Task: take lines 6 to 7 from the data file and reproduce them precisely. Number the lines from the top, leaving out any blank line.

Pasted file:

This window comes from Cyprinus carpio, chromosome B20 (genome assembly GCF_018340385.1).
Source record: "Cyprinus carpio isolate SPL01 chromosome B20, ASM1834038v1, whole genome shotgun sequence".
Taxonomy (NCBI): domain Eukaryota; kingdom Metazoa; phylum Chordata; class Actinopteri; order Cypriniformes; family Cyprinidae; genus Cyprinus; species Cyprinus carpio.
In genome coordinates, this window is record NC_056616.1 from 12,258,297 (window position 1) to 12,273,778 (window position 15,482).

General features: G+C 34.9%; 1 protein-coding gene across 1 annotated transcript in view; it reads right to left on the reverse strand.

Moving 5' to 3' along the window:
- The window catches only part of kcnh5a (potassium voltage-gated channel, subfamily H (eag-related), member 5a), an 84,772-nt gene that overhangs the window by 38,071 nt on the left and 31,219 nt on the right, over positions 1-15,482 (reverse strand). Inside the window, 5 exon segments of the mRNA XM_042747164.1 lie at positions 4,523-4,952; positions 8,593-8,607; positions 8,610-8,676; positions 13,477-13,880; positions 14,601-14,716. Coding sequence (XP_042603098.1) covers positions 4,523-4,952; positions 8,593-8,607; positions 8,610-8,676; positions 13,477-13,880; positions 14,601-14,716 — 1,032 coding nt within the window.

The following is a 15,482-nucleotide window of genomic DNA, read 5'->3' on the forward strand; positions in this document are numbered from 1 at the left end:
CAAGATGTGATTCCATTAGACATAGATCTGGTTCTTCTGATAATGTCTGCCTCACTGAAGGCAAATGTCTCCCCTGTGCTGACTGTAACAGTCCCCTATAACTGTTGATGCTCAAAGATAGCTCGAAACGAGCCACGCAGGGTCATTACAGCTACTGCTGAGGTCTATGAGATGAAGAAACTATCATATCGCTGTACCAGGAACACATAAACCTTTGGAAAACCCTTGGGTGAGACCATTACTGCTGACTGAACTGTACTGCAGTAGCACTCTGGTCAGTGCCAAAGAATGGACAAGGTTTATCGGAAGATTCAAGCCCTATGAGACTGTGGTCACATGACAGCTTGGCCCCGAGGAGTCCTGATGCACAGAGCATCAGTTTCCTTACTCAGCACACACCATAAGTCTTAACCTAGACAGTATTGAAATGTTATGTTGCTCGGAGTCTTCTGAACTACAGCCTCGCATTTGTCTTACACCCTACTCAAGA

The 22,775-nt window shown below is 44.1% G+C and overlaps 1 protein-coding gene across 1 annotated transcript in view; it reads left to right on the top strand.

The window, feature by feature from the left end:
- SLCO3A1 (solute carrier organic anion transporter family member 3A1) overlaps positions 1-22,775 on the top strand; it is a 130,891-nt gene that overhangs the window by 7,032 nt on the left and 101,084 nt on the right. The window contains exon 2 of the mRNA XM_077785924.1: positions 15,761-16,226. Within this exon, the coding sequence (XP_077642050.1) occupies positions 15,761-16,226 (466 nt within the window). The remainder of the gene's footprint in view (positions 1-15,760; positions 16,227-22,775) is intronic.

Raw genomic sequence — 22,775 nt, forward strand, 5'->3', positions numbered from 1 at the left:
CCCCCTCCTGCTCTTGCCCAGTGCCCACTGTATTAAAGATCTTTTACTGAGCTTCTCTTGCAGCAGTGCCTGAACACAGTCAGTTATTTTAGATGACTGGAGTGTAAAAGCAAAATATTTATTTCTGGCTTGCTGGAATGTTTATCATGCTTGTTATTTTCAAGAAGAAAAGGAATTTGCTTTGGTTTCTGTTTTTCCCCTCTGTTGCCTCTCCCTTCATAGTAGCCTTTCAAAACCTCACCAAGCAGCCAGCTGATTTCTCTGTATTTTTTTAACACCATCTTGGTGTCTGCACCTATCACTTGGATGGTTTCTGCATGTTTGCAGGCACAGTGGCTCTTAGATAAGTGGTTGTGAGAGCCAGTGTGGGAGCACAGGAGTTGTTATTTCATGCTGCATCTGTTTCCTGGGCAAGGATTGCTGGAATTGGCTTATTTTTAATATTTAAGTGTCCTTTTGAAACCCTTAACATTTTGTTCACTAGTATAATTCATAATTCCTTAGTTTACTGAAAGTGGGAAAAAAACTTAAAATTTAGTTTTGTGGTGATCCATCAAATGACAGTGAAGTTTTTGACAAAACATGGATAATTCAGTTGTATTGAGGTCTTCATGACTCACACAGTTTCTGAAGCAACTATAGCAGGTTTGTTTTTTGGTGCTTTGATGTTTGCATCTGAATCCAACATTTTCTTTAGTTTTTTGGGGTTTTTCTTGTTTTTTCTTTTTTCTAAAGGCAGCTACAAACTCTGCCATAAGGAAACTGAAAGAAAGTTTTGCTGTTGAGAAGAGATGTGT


Moving 5' to 3' along the window:
- The window catches only part of kcnh5a (potassium voltage-gated channel, subfamily H (eag-related), member 5a), an 84,772-nt gene that overhangs the window by 38,071 nt on the left and 31,219 nt on the right, over positions 1-15,482 (reverse strand). Inside the window, 5 exon segments of the mRNA XM_042747164.1 lie at positions 4,523-4,952; positions 8,593-8,607; positions 8,610-8,676; positions 13,477-13,880; positions 14,601-14,716. Coding sequence (XP_042603098.1) covers positions 4,523-4,952; positions 8,593-8,607; positions 8,610-8,676; positions 13,477-13,880; positions 14,601-14,716 — 1,032 coding nt within the window.